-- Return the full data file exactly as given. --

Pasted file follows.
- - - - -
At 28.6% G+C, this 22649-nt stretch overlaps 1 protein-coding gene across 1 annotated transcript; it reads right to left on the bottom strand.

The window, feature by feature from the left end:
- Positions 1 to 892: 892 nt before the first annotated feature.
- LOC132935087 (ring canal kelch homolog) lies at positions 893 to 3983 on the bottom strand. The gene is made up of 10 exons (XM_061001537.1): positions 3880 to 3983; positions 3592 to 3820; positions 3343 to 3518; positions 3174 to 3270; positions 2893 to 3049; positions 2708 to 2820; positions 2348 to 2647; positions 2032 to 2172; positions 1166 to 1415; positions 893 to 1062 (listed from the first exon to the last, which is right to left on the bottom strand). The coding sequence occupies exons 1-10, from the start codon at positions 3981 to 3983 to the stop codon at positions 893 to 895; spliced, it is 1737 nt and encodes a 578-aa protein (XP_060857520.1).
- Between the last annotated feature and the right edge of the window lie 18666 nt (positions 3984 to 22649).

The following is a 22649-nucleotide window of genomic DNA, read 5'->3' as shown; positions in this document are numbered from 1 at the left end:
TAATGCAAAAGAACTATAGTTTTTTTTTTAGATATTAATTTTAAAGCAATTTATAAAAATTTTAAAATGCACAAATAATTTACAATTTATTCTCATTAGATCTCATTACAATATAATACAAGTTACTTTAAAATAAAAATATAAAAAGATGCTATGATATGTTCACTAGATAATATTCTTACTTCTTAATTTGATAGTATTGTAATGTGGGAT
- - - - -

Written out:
At 28.6% G+C, this 22649-nt stretch overlaps 1 protein-coding gene across 1 annotated transcript; it reads right to left on the bottom strand.

The window, feature by feature from the left end:
- Positions 1 to 892: 892 nt before the first annotated feature.
- LOC132935087 (ring canal kelch homolog) lies at positions 893 to 3983 on the bottom strand. The gene is made up of 10 exons (XM_061001537.1): positions 3880 to 3983; positions 3592 to 3820; positions 3343 to 3518; positions 3174 to 3270; positions 2893 to 3049; positions 2708 to 2820; positions 2348 to 2647; positions 2032 to 2172; positions 1166 to 1415; positions 893 to 1062 (listed from the first exon to the last, which is right to left on the bottom strand). The coding sequence occupies exons 1-10, from the start codon at positions 3981 to 3983 to the stop codon at positions 893 to 895; spliced, it is 1737 nt and encodes a 578-aa protein (XP_060857520.1).
- Between the last annotated feature and the right edge of the window lie 18666 nt (positions 3984 to 22649).

The following is a 22649-nucleotide window of genomic DNA, read 5'->3' as shown; positions in this document are numbered from 1 at the left end:
TAATGCAAAAGAACTATAGTTTTTTTTTTAGATATTAATTTTAAAGCAATTTATAAAAATTTTAAAATGCACAAATAATTTACAATTTATTCTCATTAGATCTCATTACAATATAATACAAGTTACTTTAAAATAAAAATATAAAAAGATGCTATGATATGTTCACTAGATAATATTCTTACTTCTTAATTTGATAGTATTGTAATGTGGGAT